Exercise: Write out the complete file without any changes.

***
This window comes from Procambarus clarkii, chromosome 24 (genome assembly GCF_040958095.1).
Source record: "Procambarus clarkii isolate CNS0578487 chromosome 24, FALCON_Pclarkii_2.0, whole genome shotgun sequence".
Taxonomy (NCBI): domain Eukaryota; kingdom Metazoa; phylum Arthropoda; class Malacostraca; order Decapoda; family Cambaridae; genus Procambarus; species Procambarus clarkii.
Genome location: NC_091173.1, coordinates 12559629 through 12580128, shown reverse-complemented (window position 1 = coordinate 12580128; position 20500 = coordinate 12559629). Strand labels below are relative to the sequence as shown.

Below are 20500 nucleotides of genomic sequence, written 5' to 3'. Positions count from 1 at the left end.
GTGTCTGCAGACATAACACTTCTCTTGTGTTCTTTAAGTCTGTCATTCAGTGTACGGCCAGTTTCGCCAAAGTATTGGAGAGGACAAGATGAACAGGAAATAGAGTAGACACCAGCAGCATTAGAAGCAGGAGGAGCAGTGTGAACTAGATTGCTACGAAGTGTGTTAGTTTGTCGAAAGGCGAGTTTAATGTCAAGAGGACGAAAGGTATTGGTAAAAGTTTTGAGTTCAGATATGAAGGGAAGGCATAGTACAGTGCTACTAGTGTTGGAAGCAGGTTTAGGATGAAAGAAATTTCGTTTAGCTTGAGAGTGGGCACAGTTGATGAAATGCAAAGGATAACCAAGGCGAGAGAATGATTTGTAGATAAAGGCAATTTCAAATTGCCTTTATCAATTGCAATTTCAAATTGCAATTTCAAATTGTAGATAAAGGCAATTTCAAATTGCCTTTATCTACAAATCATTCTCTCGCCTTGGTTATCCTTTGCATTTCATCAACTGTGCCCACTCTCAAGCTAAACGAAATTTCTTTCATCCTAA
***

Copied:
This window comes from Procambarus clarkii, chromosome 24 (genome assembly GCF_040958095.1).
Source record: "Procambarus clarkii isolate CNS0578487 chromosome 24, FALCON_Pclarkii_2.0, whole genome shotgun sequence".
Taxonomy (NCBI): domain Eukaryota; kingdom Metazoa; phylum Arthropoda; class Malacostraca; order Decapoda; family Cambaridae; genus Procambarus; species Procambarus clarkii.
Genome location: NC_091173.1, coordinates 12559629 through 12580128, shown reverse-complemented (window position 1 = coordinate 12580128; position 20500 = coordinate 12559629). Strand labels below are relative to the sequence as shown.

Below are 20500 nucleotides of genomic sequence, written 5' to 3'. Positions count from 1 at the left end.
GTGTCTGCAGACATAACACTTCTCTTGTGTTCTTTAAGTCTGTCATTCAGTGTACGGCCAGTTTCGCCAAAGTATTGGAGAGGACAAGATGAACAGGAAATAGAGTAGACACCAGCAGCATTAGAAGCAGGAGGAGCAGTGTGAACTAGATTGCTACGAAGTGTGTTAGTTTGTCGAAAGGCGAGTTTAATGTCAAGAGGACGAAAGGTATTGGTAAAAGTTTTGAGTTCAGATATGAAGGGAAGGCATAGTACAGTGCTACTAGTGTTGGAAGCAGGTTTAGGATGAAAGAAATTTCGTTTAGCTTGAGAGTGGGCACAGTTGATGAAATGCAAAGGATAACCAAGGCGAGAGAATGATTTGTAGATAAAGGCAATTTCAAATTGCCTTTATCAATTGCAATTTCAAATTGCAATTTCAAATTGTAGATAAAGGCAATTTCAAATTGCCTTTATCTACAAATCATTCTCTCGCCTTGGTTATCCTTTGCATTTCATCAACTGTGCCCACTCTCAAGCTAAACGAAATTTCTTTCATCCTAA